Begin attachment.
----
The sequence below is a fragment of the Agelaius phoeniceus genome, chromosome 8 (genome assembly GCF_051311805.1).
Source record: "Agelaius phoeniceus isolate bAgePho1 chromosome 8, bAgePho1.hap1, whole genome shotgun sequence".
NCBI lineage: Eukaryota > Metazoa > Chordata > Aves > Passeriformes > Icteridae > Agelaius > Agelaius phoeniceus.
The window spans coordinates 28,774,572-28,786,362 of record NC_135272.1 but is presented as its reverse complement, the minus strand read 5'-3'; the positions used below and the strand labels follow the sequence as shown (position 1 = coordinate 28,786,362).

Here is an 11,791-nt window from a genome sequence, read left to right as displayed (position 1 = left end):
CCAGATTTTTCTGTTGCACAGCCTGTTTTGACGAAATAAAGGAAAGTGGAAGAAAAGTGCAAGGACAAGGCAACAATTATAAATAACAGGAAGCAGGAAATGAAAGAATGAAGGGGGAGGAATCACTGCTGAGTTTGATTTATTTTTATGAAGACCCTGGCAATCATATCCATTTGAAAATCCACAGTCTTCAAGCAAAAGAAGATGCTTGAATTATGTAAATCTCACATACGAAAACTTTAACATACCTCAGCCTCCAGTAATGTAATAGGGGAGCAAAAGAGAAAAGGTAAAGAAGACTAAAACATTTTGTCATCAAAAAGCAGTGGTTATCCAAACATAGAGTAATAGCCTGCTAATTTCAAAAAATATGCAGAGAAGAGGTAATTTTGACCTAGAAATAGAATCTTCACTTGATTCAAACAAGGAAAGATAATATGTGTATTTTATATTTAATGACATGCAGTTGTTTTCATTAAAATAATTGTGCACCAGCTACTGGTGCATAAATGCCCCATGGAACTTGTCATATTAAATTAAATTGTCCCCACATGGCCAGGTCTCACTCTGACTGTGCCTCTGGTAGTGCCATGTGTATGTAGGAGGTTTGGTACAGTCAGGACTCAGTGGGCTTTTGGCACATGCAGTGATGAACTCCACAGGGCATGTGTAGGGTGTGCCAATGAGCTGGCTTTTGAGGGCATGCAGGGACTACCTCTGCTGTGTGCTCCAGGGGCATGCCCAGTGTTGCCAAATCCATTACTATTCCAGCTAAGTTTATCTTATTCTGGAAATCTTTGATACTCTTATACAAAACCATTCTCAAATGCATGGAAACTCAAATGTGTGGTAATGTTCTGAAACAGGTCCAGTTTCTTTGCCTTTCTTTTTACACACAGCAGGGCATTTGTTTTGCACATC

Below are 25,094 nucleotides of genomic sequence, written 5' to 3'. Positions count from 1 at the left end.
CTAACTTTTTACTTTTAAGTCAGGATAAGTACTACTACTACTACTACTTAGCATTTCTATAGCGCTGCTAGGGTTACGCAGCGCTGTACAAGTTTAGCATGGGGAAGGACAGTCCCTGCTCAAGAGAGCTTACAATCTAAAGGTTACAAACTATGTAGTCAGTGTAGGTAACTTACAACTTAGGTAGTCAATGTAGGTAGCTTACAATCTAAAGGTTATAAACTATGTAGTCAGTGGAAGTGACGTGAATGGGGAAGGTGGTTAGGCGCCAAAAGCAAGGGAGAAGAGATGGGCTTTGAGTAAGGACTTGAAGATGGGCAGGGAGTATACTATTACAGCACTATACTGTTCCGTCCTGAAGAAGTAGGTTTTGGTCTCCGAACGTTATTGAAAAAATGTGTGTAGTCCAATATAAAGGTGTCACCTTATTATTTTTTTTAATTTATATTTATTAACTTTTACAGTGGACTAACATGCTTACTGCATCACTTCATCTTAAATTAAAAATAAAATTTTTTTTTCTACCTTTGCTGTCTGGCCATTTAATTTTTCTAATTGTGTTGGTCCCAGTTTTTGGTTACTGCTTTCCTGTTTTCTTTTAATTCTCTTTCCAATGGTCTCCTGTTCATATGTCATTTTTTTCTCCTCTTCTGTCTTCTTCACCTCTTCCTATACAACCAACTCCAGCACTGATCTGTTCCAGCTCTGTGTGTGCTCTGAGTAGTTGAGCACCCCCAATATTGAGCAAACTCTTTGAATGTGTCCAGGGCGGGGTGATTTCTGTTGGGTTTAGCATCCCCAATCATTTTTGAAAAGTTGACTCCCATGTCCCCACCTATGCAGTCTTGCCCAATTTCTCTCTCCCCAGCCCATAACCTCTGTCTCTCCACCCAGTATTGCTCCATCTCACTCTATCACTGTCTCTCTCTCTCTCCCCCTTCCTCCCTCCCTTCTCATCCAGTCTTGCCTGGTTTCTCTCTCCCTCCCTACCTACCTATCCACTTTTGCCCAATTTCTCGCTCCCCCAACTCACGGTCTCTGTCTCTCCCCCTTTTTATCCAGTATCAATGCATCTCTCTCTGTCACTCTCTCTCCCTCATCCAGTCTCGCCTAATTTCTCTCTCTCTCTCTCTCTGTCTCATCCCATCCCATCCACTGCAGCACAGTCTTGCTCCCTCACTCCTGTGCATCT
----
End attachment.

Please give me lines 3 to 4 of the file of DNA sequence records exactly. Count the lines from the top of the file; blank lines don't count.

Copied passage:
NCBI lineage: Eukaryota > Metazoa > Chordata > Aves > Passeriformes > Icteridae > Agelaius > Agelaius phoeniceus.
The window spans coordinates 28,774,572-28,786,362 of record NC_135272.1 but is presented as its reverse complement, the minus strand read 5'-3'; the positions used below and the strand labels follow the sequence as shown (position 1 = coordinate 28,786,362).